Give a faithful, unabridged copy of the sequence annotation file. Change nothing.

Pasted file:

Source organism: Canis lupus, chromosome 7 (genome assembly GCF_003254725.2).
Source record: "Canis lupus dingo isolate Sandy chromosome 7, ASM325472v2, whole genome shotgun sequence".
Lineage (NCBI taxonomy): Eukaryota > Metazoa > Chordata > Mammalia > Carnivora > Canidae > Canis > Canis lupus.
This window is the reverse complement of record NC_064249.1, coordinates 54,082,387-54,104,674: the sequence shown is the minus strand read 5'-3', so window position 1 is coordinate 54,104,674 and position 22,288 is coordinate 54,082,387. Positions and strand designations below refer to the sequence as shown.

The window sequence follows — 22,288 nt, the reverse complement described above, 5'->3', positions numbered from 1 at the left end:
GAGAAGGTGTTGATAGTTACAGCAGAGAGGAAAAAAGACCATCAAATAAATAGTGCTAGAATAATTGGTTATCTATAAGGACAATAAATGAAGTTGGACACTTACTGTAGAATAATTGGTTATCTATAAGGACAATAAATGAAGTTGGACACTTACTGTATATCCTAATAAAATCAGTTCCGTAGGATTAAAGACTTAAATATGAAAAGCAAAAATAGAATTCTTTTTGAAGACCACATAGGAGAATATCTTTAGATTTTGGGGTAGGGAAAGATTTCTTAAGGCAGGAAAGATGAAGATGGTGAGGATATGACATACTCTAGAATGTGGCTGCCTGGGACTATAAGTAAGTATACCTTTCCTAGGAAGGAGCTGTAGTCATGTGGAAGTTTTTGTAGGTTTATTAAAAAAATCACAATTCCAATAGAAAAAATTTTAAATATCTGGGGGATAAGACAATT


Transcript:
Source organism: Canis lupus, chromosome 7 (genome assembly GCF_003254725.2).
Source record: "Canis lupus dingo isolate Sandy chromosome 7, ASM325472v2, whole genome shotgun sequence".
Lineage (NCBI taxonomy): Eukaryota > Metazoa > Chordata > Mammalia > Carnivora > Canidae > Canis > Canis lupus.
This window is the reverse complement of record NC_064249.1, coordinates 54,082,387-54,104,674: the sequence shown is the minus strand read 5'-3', so window position 1 is coordinate 54,104,674 and position 22,288 is coordinate 54,082,387. Positions and strand designations below refer to the sequence as shown.

The window sequence follows — 22,288 nt, the reverse complement described above, 5'->3', positions numbered from 1 at the left end:
GAGAAGGTGTTGATAGTTACAGCAGAGAGGAAAAAAGACCATCAAATAAATAGTGCTAGAATAATTGGTTATCTATAAGGACAATAAATGAAGTTGGACACTTACTGTAGAATAATTGGTTATCTATAAGGACAATAAATGAAGTTGGACACTTACTGTATATCCTAATAAAATCAGTTCCGTAGGATTAAAGACTTAAATATGAAAAGCAAAAATAGAATTCTTTTTGAAGACCACATAGGAGAATATCTTTAGATTTTGGGGTAGGGAAAGATTTCTTAAGGCAGGAAAGATGAAGATGGTGAGGATATGACATACTCTAGAATGTGGCTGCCTGGGACTATAAGTAAGTATACCTTTCCTAGGAAGGAGCTGTAGTCATGTGGAAGTTTTTGTAGGTTTATTAAAAAAATCACAATTCCAATAGAAAAAATTTTAAATATCTGGGGGATAAGACAATT